Flexzion Tuner Clip-On
This tuner feels a little cheaper than some of the other tuners. However, it's compact, accurate and does the job. The clip uses a rubber mat to prevent damage to your instrument. You'll also love the multi-angle view that makes it possible to adjust and see the display under a variety of conditions. The tuner works well and is designed for all string instruments, and it's even possible to tune a 12-string guitar.
The tuner is exceptionally lightweight, and you won't see it registering any difference in weight whether you pack it along in your pocket or in your instrument case. While it's excellent for traveling, it doesn't come with a case. This makes it more difficult to take along without worrying about damaging the display. However, the small form factor of this tuner makes it possible to easily add to most instrument cases.
A clear and bright display is crucial, and this tuner is designed to be very clear. However, it doesn't have any features that let you know when you're playing in tune. This can make it harder to use it in real-time. Players also need to guard against relying more on the tuner than their own ear. If an ensemble is playing out of tune, the instrumentalist needs to adjust to the group.
Artisan Metronome Tuner Clip-On
This is a handy little tuner that is affordable and comes with a metronome. The only real issue with the metronome is that it starts out at the loudest setting with no perceivable way to change the default setting. This can be bothersome when trying to warm-up for an audition since it will draw attention to the performer. The metronome also comes with eight rhythms to enable the performer to warm-up more effectively.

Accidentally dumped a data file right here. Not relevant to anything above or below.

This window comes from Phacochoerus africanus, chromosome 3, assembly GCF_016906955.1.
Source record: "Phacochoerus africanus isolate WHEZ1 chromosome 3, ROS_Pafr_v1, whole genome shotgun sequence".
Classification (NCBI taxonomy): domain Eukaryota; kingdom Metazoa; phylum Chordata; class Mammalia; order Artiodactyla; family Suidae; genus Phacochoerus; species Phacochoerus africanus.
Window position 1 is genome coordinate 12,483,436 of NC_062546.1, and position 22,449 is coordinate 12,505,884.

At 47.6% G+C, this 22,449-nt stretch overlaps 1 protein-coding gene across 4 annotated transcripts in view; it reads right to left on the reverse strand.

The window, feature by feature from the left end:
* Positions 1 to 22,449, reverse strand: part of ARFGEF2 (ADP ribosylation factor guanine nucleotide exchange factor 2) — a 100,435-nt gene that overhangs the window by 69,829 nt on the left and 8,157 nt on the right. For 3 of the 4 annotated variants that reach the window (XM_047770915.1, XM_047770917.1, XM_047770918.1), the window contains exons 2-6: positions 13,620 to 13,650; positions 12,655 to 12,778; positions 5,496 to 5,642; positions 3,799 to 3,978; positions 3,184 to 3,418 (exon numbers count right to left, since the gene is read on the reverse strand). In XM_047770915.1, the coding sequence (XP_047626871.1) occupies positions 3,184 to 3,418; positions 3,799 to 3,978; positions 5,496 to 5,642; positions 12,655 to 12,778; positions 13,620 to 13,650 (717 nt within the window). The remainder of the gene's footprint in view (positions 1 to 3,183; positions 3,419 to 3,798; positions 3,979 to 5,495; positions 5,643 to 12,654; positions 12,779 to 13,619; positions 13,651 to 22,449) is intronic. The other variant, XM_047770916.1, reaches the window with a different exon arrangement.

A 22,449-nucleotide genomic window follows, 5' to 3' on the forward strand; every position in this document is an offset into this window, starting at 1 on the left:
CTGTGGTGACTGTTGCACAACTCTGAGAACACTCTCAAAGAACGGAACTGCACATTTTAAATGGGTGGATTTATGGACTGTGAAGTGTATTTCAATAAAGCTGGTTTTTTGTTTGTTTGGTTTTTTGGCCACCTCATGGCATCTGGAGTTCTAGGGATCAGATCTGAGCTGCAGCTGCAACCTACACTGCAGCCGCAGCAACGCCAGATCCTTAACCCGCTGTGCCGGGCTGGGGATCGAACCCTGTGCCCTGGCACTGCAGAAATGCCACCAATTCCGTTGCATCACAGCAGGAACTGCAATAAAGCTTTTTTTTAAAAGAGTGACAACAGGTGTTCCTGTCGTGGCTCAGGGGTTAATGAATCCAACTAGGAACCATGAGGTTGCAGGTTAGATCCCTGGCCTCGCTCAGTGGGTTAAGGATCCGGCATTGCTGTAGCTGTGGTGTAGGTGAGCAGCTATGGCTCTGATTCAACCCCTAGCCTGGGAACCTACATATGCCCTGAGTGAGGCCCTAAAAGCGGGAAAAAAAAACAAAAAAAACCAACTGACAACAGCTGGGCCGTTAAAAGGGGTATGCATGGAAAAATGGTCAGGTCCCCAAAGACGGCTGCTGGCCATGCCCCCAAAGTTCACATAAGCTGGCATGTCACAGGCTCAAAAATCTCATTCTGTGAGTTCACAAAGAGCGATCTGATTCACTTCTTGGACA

The display is a bit small, which can be an issue for those who have trouble reading the screen. It clips easily to the violin or cello, and it produces accurate results for any instrument. It's specifically designed for a string instrument, but it works well for any instrument in the orchestra. This is crucial since you never know when you'll need to help an ensemble member tune.
The tuner is fully chromatic, and it has a full 88-note range. This is the same range that the piano plays in, which makes it suitable for all string instruments. The LCD display can be rotated 360 degrees, which makes it possible to view the display from most angles. You'll love how accurate and sensitive it is, and it should provide users with years of reliable use at an extremely affordable price.
So, what's our verdict for the absolute best violin tuner? We're going to recommend two products. You'll need a good tuning fork and a good clip-on tuner. Practice using the tuning fork to tune your violin or cello, then verify the tuning using the AxeRig clip-on chromatic tuner. If you don't trust your ear, then use the tuning fork to sing a fifth above and below the tone. Check to make sure you're singing an E above or a D below. Once you can accurately sing these notes without the mechanical tuner, it's time to try tuning your strings without any external help.
We chose the tuning fork for its high level of accuracy and the fact it comes in a safe and sturdy case. The AxeRig tuner does exactly what you need with nothing else added. It also has a lifetime warranty, and it's going to help you learn to play in tune. With the ability to constantly monitor the notes you're playing, you'll be improving your pitch in no time "flat."